YODER’S RESTAU­RANT & AMISH VIL­LAGE

Worth the wait, a hol­i­day tra­di­tion, two hours from Fort My­ers

RSWLiving - - CULINARY - BY CRAIG GAR­RETT

Some things are just worth the wait. At Yoder’s Restau­rant & Amish Vil­lage in Sara­sota, the en­trance line out­side and into the foyer can really stretch­h­hhh out, es­pe­cially at hol­i­days such as Thanks­giv­ing when the shop’s bak­ers pro­duce some 7,000 yummy pies over the week, or av­er­age 50,000 chicken din­ners sold over a year’s time. The an­tic­i­pa­tion is like wait­ing for a roller­coaster, with­out the queasi­ness. And be­cause the place smells like food heaven, the clock hand dur­ing wait times barely crawls.

Yoder’s is a world trea­sure, its dishes sam­pled for tele­vi­sion by Travel Chan­nel’s Adam Rich­man, writ­ten about in a thou­sand mag­a­zines and news­pa­pers, lauded by politi­cians and cham­bers and as­so­ci­a­tions, the pub­lic tak­ing own­er­ship of and pride in the place as if it’s ours. The rea­son­ing for Yoder’s amaz­ing reign atop the food chain is sim­ple: It serves hot, home­cooked meals in an at­mos­phere much as you would imag­ine or re­mem­ber from an­other gen­er­a­tion.

But bring some pa­tience, be­cause the wait can be up to an hour, pa­trons slowly slid­ing for­ward as sated din­ers exit an­other door, look­ing back at us with that pleased nod of the nour­ished. The wait is the ap­pe­tizer at Yoder’s, where many of us share with strangers in­ti­ma­cies that would nor­mally back­fire or in­cite hos­til­ity. It’s one of the great things about Yoder’s, that it helps us re­mem­ber ev­ery­one is equal be­fore the meal.

Yoder’s is a tra­di­tion dat­ing to the mid-1970s, one that to­day in­volves some 15,000 busi­ness trans­ac­tions within the vil­lage

each week in sea­son, says Brian Em­rich, a member of the busi­ness’s third-gen­er­a­tion fam­ily. “It’s amaz­ing to think how many fam­i­lies have gath­ered around a ta­ble with a pie from Yoder’s in the mid­dle of it all over these past 40 years,” he says. “It’s a bless­ing, that’s for sure.”

The ge­n­e­sis be­gan when Levi and Amanda Yoder sold their In­di­ana farm and headed for Sara­sota. She was a house­cleaner, he a car­pen­ter. Cir­cum­stances prompted the cou­ple to in­vest their sav­ings in a small restau­rant on Main Street in 1975. Levi had a heart for peo­ple that cre­ated last­ing con­nec­tions and Amanda’s sec­ond na­ture was good home cook­ing, ac­cord­ing to a fam­ily his­tory of Yoder’s. The com­bi­na­tion of the two had a way of making cus­tomers feel as if they were at “Mom’s dinner ta­ble” and kept bring­ing them back again and again, says Shan­non Em­rich, Yoder’s mar­ket­ing di­rec­tor.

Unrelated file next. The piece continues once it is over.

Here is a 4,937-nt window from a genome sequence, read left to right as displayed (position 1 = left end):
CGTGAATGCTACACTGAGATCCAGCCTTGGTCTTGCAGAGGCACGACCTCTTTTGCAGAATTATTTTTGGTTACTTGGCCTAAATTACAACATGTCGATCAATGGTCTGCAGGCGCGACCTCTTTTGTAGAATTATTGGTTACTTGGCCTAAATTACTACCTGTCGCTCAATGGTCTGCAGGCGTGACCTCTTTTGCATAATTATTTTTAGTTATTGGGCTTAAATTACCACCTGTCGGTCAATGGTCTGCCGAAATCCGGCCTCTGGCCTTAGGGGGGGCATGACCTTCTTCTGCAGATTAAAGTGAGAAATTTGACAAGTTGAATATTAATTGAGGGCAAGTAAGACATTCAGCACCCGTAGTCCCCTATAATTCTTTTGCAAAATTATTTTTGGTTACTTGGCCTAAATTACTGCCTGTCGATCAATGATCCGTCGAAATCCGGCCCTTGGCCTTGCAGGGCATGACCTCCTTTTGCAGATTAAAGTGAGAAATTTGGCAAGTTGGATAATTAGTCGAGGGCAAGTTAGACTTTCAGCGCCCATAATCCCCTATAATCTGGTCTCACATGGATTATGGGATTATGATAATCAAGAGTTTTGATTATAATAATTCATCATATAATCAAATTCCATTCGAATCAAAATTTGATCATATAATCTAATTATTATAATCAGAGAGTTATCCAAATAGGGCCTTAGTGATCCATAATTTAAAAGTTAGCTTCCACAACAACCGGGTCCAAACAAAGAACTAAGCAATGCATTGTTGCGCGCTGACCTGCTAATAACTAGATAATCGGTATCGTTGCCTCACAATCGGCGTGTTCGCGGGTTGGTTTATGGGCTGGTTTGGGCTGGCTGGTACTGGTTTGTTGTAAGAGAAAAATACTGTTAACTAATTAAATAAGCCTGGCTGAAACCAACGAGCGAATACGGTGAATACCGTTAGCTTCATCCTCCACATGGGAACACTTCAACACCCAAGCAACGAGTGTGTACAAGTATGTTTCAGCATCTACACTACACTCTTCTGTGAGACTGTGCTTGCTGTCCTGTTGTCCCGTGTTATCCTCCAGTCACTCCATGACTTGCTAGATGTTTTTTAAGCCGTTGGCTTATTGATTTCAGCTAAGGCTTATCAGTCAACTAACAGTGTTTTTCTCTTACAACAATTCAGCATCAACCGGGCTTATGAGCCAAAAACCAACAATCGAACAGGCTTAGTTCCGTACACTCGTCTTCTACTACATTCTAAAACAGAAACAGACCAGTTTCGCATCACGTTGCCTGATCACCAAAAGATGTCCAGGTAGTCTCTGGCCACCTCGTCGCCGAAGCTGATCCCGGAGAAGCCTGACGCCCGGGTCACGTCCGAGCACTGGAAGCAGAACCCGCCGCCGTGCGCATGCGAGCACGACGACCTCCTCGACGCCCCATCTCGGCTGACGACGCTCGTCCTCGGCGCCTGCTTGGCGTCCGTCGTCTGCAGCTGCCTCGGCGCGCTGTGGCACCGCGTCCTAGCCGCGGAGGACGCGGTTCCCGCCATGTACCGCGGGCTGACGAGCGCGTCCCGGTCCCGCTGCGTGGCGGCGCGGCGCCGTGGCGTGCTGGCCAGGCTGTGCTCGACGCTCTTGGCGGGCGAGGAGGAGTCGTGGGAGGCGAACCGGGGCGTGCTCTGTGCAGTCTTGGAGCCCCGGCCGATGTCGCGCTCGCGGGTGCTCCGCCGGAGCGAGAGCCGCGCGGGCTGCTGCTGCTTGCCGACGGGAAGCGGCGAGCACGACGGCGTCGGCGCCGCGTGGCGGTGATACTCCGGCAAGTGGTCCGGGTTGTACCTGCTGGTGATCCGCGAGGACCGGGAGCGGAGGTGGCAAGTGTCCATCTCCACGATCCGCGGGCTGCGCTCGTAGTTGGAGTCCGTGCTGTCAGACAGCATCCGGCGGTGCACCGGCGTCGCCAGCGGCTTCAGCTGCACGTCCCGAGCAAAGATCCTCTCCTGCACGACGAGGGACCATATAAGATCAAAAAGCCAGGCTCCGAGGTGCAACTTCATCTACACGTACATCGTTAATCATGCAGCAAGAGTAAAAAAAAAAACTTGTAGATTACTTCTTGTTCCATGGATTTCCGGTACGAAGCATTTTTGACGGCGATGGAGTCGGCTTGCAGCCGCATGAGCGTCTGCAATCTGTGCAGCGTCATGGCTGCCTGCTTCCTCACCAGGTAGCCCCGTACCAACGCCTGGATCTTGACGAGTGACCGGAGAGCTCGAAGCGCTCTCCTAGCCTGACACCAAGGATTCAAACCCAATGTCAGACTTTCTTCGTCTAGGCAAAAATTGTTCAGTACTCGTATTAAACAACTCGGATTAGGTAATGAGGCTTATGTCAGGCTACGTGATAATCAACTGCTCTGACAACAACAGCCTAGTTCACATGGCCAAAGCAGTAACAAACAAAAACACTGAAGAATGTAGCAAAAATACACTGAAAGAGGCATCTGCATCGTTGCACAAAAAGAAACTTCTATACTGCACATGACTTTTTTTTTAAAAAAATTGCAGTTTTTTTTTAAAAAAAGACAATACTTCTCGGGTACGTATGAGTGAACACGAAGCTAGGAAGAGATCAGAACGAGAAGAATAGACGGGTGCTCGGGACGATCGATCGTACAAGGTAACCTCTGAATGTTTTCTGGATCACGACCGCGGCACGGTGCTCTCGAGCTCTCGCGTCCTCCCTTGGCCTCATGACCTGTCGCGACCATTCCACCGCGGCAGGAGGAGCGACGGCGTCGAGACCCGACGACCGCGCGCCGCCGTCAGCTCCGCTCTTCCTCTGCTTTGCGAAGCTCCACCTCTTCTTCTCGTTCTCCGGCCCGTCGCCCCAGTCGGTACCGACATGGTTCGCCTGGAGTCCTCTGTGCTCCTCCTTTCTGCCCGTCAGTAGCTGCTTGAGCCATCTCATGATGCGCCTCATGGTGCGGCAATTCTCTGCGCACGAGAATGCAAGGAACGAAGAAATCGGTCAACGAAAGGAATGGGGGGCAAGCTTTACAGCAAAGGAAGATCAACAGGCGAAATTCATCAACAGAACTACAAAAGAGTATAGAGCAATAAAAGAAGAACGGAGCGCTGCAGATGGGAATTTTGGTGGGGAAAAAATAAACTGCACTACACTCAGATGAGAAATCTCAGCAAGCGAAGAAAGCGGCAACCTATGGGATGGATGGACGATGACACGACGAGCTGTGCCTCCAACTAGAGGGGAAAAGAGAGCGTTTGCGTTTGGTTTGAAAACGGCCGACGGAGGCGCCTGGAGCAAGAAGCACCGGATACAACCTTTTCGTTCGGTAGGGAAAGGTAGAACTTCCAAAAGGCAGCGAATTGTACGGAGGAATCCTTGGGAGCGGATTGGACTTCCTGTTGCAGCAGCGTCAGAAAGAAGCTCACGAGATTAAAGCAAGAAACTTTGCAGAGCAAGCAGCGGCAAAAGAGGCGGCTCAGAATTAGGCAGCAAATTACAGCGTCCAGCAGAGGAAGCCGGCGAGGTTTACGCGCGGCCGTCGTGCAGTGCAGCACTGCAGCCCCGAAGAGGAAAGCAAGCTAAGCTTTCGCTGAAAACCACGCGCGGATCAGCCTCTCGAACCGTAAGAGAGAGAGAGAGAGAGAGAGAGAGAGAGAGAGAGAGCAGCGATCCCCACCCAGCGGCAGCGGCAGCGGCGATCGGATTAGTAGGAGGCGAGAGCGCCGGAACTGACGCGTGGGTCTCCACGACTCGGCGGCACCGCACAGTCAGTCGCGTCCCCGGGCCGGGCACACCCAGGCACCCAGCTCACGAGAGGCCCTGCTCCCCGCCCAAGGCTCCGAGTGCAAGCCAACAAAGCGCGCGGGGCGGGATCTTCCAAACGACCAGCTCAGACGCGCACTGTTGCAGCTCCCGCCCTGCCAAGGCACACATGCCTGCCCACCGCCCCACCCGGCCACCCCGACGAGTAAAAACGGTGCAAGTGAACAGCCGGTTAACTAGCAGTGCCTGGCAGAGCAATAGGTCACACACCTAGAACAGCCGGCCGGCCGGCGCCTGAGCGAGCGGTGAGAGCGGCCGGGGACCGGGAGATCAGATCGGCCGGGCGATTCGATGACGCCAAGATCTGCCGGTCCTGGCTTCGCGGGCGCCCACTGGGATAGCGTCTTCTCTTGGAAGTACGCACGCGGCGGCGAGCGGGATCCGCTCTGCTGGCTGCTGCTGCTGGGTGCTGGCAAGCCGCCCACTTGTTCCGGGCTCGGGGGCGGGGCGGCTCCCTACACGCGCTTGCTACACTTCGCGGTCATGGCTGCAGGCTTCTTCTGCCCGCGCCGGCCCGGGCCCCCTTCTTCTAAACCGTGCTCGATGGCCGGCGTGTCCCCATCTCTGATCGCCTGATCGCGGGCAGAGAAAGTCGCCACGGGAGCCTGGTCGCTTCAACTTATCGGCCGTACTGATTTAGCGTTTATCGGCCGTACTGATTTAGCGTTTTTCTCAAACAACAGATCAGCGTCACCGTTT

A sec­ond Yoder’s opened on Bahia Vista Street in 1984. The fam­ily cen­tral­ized on Bahia Vista in 1986, build­ing around it the Amish Vil­lage con­cept that is a huge tourist draw and a point of great pride in Sara­sota. Yoder’s over the years has won nu­mer­ous com­men­da­tions for “Best Amish Restau­rant,” “Best Home­made Dessert” and “Best Value Meal,” among oth­ers. Yoder’s pa­trons have been known to cen­ter a vacation or a spe­cial trip just around the chicken and mashed pota­toes.

Even more as­ton­ish­ing, the restau­rant is al­most de­lib­er­ately home­spun, serv­ing a bas­ket of bread and fresh but­ter to tide hun­gry pa­trons un­til their meals ar­rive, for ex­am­ple. You'd al­most ex­pect plas­ticware. The place is clean and brisk and in­ti­mate. The chicken, in par­tic­u­lar, is juicy and the bat­ter light and tasty. And serv­ings are more than am­ple. You get your money’s worth at Yoder’s, for sure.

Em­rich says a dozen or so bak­ers go to bat­tle be­gin­ning the Sun­day be­fore Thanks­giv­ing, as­sem­bling in Yoder’s small­ish kitchen to pro­duce a moun­tain of pies in less than a week. Other crews prep for the thou­sands of meals served dur­ing hol­i­day surges. Some 150 work­ers staff the Amish Vil­lage.

The kitchen’s amaz­ing pro­duc­tion—the hard phys­i­cal la­bor and heat—gains fresh mean­ing for the work­ers as pa­trons be­gin lin­ing up well be­fore the doors open. The rush of ex­cite­ment at Yoder’s, she says, “is a tra­di­tion for us, too. Life wouldn’t be the same with­out it.”

Yoder’s pa­trons have been known to cen­ter a vacation or a spe­cial trip just around the chicken and mashed pota­toes.

Dessert is manda­tory in a Yoder's fam­ily- style meal.

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